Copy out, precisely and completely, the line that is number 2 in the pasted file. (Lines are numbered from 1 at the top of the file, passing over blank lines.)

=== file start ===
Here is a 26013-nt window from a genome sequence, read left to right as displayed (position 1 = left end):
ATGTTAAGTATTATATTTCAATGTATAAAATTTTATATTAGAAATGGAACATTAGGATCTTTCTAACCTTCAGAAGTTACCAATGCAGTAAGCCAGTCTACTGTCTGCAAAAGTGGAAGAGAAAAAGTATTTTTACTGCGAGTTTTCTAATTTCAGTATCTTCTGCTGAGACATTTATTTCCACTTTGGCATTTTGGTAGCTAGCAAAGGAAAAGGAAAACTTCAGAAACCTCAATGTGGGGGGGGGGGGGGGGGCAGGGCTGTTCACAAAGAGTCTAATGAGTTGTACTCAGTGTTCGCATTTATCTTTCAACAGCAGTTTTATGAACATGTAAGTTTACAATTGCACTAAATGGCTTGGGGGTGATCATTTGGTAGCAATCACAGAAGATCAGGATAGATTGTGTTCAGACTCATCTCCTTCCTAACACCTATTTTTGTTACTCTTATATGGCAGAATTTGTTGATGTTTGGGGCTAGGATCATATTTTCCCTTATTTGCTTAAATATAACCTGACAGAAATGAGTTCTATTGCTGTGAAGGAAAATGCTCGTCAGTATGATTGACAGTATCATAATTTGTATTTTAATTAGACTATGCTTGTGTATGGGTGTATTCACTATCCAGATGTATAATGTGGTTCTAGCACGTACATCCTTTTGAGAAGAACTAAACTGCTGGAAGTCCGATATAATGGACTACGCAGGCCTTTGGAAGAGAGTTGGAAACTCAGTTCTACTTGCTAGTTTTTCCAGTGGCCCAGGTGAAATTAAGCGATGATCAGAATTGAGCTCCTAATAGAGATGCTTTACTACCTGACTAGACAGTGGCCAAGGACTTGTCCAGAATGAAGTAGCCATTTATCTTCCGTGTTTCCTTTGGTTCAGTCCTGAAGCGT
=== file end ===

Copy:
ATGTTAAGTATTATATTTCAATGTATAAAATTTTATATTAGAAATGGAACATTAGGATCTTTCTAACCTTCAGAAGTTACCAATGCAGTAAGCCAGTCTACTGTCTGCAAAAGTGGAAGAGAAAAAGTATTTTTACTGCGAGTTTTCTAATTTCAGTATCTTCTGCTGAGACATTTATTTCCACTTTGGCATTTTGGTAGCTAGCAAAGGAAAAGGAAAACTTCAGAAACCTCAATGTGGGGGGGGGGGGGGGGGCAGGGCTGTTCACAAAGAGTCTAATGAGTTGTACTCAGTGTTCGCATTTATCTTTCAACAGCAGTTTTATGAACATGTAAGTTTACAATTGCACTAAATGGCTTGGGGGTGATCATTTGGTAGCAATCACAGAAGATCAGGATAGATTGTGTTCAGACTCATCTCCTTCCTAACACCTATTTTTGTTACTCTTATATGGCAGAATTTGTTGATGTTTGGGGCTAGGATCATATTTTCCCTTATTTGCTTAAATATAACCTGACAGAAATGAGTTCTATTGCTGTGAAGGAAAATGCTCGTCAGTATGATTGACAGTATCATAATTTGTATTTTAATTAGACTATGCTTGTGTATGGGTGTATTCACTATCCAGATGTATAATGTGGTTCTAGCACGTACATCCTTTTGAGAAGAACTAAACTGCTGGAAGTCCGATATAATGGACTACGCAGGCCTTTGGAAGAGAGTTGGAAACTCAGTTCTACTTGCTAGTTTTTCCAGTGGCCCAGGTGAAATTAAGCGATGATCAGAATTGAGCTCCTAATAGAGATGCTTTACTACCTGACTAGACAGTGGCCAAGGACTTGTCCAGAATGAAGTAGCCATTTATCTTCCGTGTTTCCTTTGGTTCAGTCCTGAAGCGT